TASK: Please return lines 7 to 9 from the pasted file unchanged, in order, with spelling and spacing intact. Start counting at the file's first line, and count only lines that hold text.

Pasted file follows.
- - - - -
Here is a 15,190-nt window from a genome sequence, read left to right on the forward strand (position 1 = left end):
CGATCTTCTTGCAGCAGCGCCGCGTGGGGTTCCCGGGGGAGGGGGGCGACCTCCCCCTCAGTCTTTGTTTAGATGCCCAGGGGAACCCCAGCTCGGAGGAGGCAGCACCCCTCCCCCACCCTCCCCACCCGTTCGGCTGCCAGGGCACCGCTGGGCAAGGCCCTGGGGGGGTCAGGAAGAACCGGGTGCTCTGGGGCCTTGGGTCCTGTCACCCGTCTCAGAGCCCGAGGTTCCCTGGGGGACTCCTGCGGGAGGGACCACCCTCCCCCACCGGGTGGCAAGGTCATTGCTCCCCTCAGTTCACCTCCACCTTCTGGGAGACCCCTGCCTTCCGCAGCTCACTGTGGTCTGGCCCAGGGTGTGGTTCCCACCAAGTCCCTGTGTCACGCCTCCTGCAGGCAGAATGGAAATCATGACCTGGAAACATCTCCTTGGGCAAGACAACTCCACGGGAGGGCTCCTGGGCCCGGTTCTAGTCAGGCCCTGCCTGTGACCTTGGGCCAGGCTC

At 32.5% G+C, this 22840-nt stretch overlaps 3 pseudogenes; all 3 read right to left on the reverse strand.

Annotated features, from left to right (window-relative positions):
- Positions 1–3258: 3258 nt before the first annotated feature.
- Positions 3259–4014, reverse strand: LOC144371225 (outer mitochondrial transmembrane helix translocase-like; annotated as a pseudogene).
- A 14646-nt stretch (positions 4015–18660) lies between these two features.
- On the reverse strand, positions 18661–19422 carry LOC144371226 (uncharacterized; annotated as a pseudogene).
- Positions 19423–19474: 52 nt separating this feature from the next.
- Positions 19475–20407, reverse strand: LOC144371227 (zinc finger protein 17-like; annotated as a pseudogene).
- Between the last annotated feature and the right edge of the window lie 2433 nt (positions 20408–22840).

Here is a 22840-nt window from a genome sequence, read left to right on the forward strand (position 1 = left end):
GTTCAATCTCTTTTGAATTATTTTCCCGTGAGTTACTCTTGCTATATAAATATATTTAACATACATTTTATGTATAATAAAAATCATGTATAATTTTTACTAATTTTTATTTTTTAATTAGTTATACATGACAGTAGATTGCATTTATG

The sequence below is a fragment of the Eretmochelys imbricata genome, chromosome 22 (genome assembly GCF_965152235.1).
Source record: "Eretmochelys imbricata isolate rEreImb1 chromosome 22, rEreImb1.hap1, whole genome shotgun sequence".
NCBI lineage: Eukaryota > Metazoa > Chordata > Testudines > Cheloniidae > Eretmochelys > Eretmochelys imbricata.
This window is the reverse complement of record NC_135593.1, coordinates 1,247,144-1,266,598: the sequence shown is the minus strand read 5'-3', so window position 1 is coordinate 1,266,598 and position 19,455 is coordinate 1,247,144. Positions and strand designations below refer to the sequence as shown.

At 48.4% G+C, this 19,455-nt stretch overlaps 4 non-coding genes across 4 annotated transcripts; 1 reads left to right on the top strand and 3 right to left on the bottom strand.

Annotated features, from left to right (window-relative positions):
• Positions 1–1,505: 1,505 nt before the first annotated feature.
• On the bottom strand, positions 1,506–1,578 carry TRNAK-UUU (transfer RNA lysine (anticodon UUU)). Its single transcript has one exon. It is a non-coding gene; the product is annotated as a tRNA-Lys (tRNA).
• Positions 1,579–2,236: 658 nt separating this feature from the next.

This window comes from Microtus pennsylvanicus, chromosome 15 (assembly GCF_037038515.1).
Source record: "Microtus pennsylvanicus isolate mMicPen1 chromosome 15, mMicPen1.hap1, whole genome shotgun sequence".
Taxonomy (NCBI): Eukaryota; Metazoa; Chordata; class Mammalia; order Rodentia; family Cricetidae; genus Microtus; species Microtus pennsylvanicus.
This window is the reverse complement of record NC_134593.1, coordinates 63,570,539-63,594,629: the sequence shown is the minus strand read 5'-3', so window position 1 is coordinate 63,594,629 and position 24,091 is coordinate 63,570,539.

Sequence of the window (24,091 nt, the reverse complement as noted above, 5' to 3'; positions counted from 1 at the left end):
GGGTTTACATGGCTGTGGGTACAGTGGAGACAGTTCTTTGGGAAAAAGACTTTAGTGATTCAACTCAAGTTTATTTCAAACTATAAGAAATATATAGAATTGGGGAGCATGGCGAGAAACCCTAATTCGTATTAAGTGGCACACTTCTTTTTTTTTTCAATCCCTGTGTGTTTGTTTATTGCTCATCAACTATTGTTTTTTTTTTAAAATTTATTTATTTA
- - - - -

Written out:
- A 14646-nt stretch (positions 4015–18660) lies between these two features.
- On the reverse strand, positions 18661–19422 carry LOC144371226 (uncharacterized; annotated as a pseudogene).
- Positions 19423–19474: 52 nt separating this feature from the next.